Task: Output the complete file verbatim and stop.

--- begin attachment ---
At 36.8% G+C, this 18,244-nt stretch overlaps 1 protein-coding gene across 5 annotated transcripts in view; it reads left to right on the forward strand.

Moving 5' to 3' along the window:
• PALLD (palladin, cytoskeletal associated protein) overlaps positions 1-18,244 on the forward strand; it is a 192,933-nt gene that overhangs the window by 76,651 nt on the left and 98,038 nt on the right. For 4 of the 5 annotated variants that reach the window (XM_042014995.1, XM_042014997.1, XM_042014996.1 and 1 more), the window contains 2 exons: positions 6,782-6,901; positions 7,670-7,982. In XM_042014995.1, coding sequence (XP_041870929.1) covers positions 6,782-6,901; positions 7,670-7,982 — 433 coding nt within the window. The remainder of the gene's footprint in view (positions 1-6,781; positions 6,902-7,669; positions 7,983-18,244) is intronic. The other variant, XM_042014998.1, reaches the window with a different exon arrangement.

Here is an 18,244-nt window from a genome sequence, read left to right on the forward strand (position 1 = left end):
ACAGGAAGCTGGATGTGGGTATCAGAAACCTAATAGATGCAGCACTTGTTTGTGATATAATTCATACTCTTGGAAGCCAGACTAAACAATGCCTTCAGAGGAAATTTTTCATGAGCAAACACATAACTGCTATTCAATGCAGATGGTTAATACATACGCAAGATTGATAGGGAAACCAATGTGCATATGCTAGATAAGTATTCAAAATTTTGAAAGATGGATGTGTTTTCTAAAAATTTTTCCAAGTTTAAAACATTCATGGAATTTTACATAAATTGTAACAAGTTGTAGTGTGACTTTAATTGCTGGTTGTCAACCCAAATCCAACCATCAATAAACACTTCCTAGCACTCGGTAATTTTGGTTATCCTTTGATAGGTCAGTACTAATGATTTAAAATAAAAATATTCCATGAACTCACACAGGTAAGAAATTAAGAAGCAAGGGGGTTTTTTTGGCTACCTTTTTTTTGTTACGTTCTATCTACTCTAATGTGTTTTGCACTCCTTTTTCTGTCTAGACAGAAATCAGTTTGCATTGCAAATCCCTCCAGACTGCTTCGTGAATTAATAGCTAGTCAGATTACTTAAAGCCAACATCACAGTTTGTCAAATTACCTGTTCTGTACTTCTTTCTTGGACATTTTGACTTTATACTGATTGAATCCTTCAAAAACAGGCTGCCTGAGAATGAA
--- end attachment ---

At 36.8% G+C, this 18,244-nt stretch overlaps 1 protein-coding gene across 5 annotated transcripts in view; it reads left to right on the forward strand.

Moving 5' to 3' along the window:
• PALLD (palladin, cytoskeletal associated protein) overlaps positions 1-18,244 on the forward strand; it is a 192,933-nt gene that overhangs the window by 76,651 nt on the left and 98,038 nt on the right. For 4 of the 5 annotated variants that reach the window (XM_042014995.1, XM_042014997.1, XM_042014996.1 and 1 more), the window contains 2 exons: positions 6,782-6,901; positions 7,670-7,982. In XM_042014995.1, coding sequence (XP_041870929.1) covers positions 6,782-6,901; positions 7,670-7,982 — 433 coding nt within the window. The remainder of the gene's footprint in view (positions 1-6,781; positions 6,902-7,669; positions 7,983-18,244) is intronic. The other variant, XM_042014998.1, reaches the window with a different exon arrangement.

Here is an 18,244-nt window from a genome sequence, read left to right on the forward strand (position 1 = left end):
ACAGGAAGCTGGATGTGGGTATCAGAAACCTAATAGATGCAGCACTTGTTTGTGATATAATTCATACTCTTGGAAGCCAGACTAAACAATGCCTTCAGAGGAAATTTTTCATGAGCAAACACATAACTGCTATTCAATGCAGATGGTTAATACATACGCAAGATTGATAGGGAAACCAATGTGCATATGCTAGATAAGTATTCAAAATTTTGAAAGATGGATGTGTTTTCTAAAAATTTTTCCAAGTTTAAAACATTCATGGAATTTTACATAAATTGTAACAAGTTGTAGTGTGACTTTAATTGCTGGTTGTCAACCCAAATCCAACCATCAATAAACACTTCCTAGCACTCGGTAATTTTGGTTATCCTTTGATAGGTCAGTACTAATGATTTAAAATAAAAATATTCCATGAACTCACACAGGTAAGAAATTAAGAAGCAAGGGGGTTTTTTTGGCTACCTTTTTTTTGTTACGTTCTATCTACTCTAATGTGTTTTGCACTCCTTTTTCTGTCTAGACAGAAATCAGTTTGCATTGCAAATCCCTCCAGACTGCTTCGTGAATTAATAGCTAGTCAGATTACTTAAAGCCAACATCACAGTTTGTCAAATTACCTGTTCTGTACTTCTTTCTTGGACATTTTGACTTTATACTGATTGAATCCTTCAAAAACAGGCTGCCTGAGAATGAA